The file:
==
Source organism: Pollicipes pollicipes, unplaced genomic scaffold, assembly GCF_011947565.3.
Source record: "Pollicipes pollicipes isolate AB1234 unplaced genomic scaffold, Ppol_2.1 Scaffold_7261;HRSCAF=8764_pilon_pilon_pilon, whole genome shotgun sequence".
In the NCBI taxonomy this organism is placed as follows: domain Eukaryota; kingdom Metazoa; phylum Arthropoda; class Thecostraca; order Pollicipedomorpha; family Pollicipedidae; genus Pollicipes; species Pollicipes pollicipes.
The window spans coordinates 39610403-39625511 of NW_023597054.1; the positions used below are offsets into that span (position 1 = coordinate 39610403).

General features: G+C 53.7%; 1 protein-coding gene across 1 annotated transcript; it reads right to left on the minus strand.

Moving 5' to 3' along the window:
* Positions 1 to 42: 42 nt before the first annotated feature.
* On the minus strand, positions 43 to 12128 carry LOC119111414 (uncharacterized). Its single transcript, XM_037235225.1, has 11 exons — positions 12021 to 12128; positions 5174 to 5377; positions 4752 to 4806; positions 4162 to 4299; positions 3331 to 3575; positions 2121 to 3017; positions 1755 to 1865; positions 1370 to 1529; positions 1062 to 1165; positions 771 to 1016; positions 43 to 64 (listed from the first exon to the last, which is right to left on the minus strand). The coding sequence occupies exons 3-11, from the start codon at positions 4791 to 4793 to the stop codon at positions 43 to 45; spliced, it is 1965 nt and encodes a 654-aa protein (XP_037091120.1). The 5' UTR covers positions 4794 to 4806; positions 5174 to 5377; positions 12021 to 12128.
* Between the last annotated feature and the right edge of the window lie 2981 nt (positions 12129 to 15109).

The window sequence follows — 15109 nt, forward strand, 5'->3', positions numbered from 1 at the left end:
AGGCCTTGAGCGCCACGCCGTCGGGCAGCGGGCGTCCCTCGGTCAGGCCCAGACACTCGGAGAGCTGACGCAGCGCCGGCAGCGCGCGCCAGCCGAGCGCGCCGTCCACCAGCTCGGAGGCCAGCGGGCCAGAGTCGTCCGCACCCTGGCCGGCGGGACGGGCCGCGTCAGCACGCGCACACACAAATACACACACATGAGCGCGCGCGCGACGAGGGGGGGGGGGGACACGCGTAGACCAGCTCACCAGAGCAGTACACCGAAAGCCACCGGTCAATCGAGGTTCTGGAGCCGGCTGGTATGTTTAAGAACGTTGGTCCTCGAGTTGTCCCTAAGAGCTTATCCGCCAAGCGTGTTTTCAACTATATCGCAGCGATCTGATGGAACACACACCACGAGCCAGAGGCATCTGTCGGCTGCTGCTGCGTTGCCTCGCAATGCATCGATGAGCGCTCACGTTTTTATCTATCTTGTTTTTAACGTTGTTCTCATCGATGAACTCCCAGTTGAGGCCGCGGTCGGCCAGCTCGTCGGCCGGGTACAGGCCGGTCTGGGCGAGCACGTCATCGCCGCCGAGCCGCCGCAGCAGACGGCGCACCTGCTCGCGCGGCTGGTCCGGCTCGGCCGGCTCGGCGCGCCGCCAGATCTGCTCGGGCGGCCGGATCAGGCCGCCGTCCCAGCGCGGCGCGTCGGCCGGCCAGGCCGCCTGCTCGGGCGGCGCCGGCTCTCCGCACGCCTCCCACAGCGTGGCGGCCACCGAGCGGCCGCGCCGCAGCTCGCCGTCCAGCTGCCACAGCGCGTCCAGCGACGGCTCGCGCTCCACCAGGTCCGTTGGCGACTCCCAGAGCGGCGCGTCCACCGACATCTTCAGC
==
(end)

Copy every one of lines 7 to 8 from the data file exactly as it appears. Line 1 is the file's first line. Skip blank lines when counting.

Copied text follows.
* Positions 1 to 42: 42 nt before the first annotated feature.
* On the minus strand, positions 43 to 12128 carry LOC119111414 (uncharacterized). Its single transcript, XM_037235225.1, has 11 exons — positions 12021 to 12128; positions 5174 to 5377; positions 4752 to 4806; positions 4162 to 4299; positions 3331 to 3575; positions 2121 to 3017; positions 1755 to 1865; positions 1370 to 1529; positions 1062 to 1165; positions 771 to 1016; positions 43 to 64 (listed from the first exon to the last, which is right to left on the minus strand). The coding sequence occupies exons 3-11, from the start codon at positions 4791 to 4793 to the stop codon at positions 43 to 45; spliced, it is 1965 nt and encodes a 654-aa protein (XP_037091120.1). The 5' UTR covers positions 4794 to 4806; positions 5174 to 5377; positions 12021 to 12128.